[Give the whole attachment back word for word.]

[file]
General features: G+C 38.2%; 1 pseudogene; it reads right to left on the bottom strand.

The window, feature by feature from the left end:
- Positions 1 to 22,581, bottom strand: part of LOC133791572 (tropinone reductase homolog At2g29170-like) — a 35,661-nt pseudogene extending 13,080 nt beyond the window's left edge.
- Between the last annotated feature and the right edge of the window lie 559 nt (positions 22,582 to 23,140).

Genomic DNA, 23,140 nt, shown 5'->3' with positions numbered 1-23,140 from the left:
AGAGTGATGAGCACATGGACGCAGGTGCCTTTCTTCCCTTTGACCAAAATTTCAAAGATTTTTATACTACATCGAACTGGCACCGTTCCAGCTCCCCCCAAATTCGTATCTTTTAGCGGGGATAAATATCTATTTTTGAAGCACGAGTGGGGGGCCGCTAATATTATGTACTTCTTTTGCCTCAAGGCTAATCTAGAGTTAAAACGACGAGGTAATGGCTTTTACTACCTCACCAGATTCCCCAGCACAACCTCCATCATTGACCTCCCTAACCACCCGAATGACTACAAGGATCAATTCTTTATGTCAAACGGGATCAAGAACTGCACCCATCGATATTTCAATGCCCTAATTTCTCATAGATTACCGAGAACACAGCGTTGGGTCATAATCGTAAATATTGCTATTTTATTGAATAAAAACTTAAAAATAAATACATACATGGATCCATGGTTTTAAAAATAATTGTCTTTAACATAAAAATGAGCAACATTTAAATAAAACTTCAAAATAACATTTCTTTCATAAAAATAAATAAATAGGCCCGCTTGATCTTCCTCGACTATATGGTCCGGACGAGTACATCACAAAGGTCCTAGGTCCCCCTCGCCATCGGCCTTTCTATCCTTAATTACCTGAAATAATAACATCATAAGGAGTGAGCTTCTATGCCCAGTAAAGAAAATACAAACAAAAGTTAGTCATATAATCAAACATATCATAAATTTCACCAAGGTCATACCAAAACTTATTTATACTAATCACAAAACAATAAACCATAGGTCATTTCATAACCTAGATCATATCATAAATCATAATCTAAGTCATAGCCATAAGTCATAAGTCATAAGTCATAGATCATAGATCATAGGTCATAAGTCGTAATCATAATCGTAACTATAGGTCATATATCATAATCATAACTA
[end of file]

General features: G+C 38.2%; 1 pseudogene; it reads right to left on the bottom strand.

The window, feature by feature from the left end:
- Positions 1 to 22,581, bottom strand: part of LOC133791572 (tropinone reductase homolog At2g29170-like) — a 35,661-nt pseudogene extending 13,080 nt beyond the window's left edge.
- Between the last annotated feature and the right edge of the window lie 559 nt (positions 22,582 to 23,140).

Genomic DNA, 23,140 nt, shown 5'->3' with positions numbered 1-23,140 from the left:
AGAGTGATGAGCACATGGACGCAGGTGCCTTTCTTCCCTTTGACCAAAATTTCAAAGATTTTTATACTACATCGAACTGGCACCGTTCCAGCTCCCCCCAAATTCGTATCTTTTAGCGGGGATAAATATCTATTTTTGAAGCACGAGTGGGGGGCCGCTAATATTATGTACTTCTTTTGCCTCAAGGCTAATCTAGAGTTAAAACGACGAGGTAATGGCTTTTACTACCTCACCAGATTCCCCAGCACAACCTCCATCATTGACCTCCCTAACCACCCGAATGACTACAAGGATCAATTCTTTATGTCAAACGGGATCAAGAACTGCACCCATCGATATTTCAATGCCCTAATTTCTCATAGATTACCGAGAACACAGCGTTGGGTCATAATCGTAAATATTGCTATTTTATTGAATAAAAACTTAAAAATAAATACATACATGGATCCATGGTTTTAAAAATAATTGTCTTTAACATAAAAATGAGCAACATTTAAATAAAACTTCAAAATAACATTTCTTTCATAAAAATAAATAAATAGGCCCGCTTGATCTTCCTCGACTATATGGTCCGGACGAGTACATCACAAAGGTCCTAGGTCCCCCTCGCCATCGGCCTTTCTATCCTTAATTACCTGAAATAATAACATCATAAGGAGTGAGCTTCTATGCCCAGTAAAGAAAATACAAACAAAAGTTAGTCATATAATCAAACATATCATAAATTTCACCAAGGTCATACCAAAACTTATTTATACTAATCACAAAACAATAAACCATAGGTCATTTCATAACCTAGATCATATCATAAATCATAATCTAAGTCATAGCCATAAGTCATAAGTCATAAGTCATAGATCATAGATCATAGGTCATAAGTCGTAATCATAATCGTAACTATAGGTCATATATCATAATCATAACTA